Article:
For years Manasse Mathaeussen of Ilulissat (Jakobshavn), Greenland, has made a little money on the side by demonstrating the proper use of a kayak to foreign-looking people with cameras around their necks.
Last week in Frobisher Bay in Canada's Northwest Territories, he had the most enthusiastic audience he has had for a long time. For once, he was being watched not by tourists but by 400 of his own people, Inuit (Eskimo) from across the Arctic.
As rapid development is changing their lives, the Inuit of Alaska, Canada, and Greenland (a semiautonomous province of Denmark) are becoming increasingly aware of their own culture.
Manasse Mathaeussen's demonstration occurred in connection with the third general assembly of the Inuit Circumpolar Conference (ICC), an international organization founded six years ago in response to southern interest in the strategically important and resource-rich region near the top of the world that the Inuit consider home.
The purpose of the ICC is to strengthen unity among the Inuit and to promote Inuit rights at the international level. Representing the 100,000 Inuit living in the noncommunist part of the Arctic, the organization is becoming more and more influential.
The Frobisher Bay conference produced a number of resolutions that will serve as the ICC's political platform until the general assembly meets in Kotzebue, Alaska, in 1986.
The issues ranged from the creation of a common orthography for the various dialects of the Inuit language and equal representation of men and women in future general assemblies to global issues such as protection of the fragile northern environment and the creation of a nuclear-free zone in the Arctic.
Delegates expressed opposition to the plans for the testing of cruise missiles in northern Canada and placement of MX missiles in Alaska.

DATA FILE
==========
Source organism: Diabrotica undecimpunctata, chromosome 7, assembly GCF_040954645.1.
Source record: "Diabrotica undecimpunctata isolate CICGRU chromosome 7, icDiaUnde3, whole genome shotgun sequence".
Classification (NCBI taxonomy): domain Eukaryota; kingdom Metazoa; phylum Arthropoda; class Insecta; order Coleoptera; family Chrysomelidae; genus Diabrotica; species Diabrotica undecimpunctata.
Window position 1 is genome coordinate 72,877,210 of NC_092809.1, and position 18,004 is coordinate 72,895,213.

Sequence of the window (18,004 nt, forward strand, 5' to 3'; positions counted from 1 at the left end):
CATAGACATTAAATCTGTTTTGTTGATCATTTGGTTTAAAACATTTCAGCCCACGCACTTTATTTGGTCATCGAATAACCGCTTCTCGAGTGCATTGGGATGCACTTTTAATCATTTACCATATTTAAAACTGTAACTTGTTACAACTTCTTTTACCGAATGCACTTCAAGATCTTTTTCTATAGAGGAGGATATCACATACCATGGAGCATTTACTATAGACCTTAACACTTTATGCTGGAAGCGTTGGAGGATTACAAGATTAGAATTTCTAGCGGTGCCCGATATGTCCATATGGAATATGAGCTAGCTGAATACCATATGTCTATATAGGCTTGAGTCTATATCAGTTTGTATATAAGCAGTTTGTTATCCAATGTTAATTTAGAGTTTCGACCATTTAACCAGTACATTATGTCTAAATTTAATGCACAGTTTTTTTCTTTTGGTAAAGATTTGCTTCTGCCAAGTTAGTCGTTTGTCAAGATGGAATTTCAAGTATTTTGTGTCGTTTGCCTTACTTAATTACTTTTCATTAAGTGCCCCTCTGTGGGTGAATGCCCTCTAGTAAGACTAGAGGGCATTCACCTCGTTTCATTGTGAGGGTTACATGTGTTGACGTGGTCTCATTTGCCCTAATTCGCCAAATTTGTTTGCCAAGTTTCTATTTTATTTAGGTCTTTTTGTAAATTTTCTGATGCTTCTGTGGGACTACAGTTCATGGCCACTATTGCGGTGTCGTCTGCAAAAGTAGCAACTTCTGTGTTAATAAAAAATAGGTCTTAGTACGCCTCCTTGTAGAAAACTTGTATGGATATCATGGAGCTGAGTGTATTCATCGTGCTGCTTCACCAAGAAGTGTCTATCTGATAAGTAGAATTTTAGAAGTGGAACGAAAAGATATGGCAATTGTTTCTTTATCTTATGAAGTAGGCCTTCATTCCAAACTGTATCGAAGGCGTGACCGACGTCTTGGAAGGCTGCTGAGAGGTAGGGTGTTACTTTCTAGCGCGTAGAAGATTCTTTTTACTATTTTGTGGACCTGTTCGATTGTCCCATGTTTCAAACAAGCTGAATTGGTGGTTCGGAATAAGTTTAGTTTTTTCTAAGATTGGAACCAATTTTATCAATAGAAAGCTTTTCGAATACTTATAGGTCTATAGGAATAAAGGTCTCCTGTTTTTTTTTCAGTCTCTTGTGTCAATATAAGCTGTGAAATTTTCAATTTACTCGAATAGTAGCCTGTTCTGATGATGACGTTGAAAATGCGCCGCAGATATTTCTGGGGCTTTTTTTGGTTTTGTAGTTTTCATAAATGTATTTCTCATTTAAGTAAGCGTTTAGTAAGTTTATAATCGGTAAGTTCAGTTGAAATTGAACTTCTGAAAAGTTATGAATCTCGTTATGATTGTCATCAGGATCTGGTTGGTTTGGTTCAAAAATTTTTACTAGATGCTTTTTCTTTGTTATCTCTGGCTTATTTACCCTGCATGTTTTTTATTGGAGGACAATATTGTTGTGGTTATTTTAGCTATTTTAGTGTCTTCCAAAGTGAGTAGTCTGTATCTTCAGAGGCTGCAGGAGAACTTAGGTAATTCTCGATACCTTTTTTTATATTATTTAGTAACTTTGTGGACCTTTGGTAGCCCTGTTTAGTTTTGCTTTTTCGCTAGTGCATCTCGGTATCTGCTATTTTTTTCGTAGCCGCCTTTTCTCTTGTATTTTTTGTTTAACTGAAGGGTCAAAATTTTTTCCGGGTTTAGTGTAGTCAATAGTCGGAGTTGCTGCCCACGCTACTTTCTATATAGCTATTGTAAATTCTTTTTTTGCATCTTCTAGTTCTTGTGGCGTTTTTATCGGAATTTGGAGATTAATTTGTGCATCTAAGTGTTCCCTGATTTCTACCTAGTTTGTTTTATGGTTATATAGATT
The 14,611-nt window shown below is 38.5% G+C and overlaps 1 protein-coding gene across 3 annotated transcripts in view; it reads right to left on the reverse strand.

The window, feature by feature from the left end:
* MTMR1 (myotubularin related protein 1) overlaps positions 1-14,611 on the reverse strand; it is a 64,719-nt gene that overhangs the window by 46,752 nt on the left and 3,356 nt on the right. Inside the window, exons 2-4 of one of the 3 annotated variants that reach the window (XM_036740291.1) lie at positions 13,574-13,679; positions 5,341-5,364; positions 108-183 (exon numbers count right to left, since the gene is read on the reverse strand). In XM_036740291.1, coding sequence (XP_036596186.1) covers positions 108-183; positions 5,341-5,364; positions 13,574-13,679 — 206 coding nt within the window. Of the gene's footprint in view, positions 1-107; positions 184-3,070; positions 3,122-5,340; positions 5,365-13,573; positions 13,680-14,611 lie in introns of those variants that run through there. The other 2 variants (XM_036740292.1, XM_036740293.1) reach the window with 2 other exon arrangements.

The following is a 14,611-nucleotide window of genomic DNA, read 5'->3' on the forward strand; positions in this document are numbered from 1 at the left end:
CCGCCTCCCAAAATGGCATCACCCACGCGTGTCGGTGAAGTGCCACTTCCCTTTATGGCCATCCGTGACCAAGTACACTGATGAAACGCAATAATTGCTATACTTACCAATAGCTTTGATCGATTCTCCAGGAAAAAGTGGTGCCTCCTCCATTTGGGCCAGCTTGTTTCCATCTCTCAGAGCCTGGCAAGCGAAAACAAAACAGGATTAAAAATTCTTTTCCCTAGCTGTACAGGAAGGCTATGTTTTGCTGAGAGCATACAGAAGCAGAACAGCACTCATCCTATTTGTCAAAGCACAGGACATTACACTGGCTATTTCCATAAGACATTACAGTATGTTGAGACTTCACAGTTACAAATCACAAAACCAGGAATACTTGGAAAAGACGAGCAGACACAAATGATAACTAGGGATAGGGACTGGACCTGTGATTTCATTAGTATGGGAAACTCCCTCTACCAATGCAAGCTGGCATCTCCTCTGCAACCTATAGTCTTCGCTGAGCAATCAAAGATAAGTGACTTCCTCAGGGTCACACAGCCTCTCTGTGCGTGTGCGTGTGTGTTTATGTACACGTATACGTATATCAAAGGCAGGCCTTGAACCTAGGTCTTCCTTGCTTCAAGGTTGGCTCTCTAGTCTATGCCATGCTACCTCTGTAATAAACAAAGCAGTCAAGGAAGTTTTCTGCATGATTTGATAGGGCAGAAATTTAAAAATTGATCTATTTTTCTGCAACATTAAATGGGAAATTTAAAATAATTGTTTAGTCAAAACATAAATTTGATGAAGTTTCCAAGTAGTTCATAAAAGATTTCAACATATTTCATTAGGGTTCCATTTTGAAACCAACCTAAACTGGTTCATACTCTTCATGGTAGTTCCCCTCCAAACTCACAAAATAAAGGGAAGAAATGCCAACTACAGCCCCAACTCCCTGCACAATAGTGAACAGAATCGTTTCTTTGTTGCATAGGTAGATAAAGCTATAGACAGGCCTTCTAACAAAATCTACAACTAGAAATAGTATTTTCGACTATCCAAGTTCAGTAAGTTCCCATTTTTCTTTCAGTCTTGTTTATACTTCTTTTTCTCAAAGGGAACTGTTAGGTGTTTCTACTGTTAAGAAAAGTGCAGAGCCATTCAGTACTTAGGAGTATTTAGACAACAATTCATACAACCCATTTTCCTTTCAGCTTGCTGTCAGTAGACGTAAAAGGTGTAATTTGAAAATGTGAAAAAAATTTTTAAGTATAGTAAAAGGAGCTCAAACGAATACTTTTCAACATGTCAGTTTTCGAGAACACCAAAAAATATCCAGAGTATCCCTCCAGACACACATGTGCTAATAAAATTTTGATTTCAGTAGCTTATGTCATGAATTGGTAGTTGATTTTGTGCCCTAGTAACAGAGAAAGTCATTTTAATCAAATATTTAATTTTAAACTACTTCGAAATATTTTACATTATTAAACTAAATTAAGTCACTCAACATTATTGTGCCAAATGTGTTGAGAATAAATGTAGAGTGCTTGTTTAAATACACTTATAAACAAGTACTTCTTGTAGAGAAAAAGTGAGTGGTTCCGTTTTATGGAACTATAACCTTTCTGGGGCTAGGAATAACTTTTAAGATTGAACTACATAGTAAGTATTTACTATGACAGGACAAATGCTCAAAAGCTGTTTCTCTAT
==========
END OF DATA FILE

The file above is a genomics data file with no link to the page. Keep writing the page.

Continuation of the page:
The ICC will work to stop the exploration and exploitation of uranium in the Arctic and the testing of small nuclear reactors in the Canadian north, as planned by Atomic Energy of Canada Ltd.
''We don't want our Inuit homeland to be used for nuclear testing or as a nuclear dumpsite,'' said Hans-Pavia Rosing, a youthful Greenlander who was reelected ICC president for another three-year term.
One resolution called for formation of a special seat for Soviet Inuit on the ICC's executive council. During the conference an empty chair served as a reminder that the 5,000 Siberian Inuit were not represented. The Soviet government has never permitted the Siberian Inuit to attend the conference.
This was the third ICC conference. It continues a tradition from a not-too-distant past, when the Inuit gathered from great distances in the summertime to talk, celebrate, sing, and tell stories. Today such meetings include folk songs, drama, and Inuit rock music as well as such traditional forms of expression as drum dancing and throat chanting.
But the political content of the meetings is just as important. Hans-Pavia Rosing sees his organization as defensive, protecting Inuit culture and the sensitive Arctic environment.
''To Inuit, the Arctic is a homeland,'' he said in his report to the general assembly. ''We have lived here for thousands of years. For all its harshness, we love this seemingly inhospitable region.''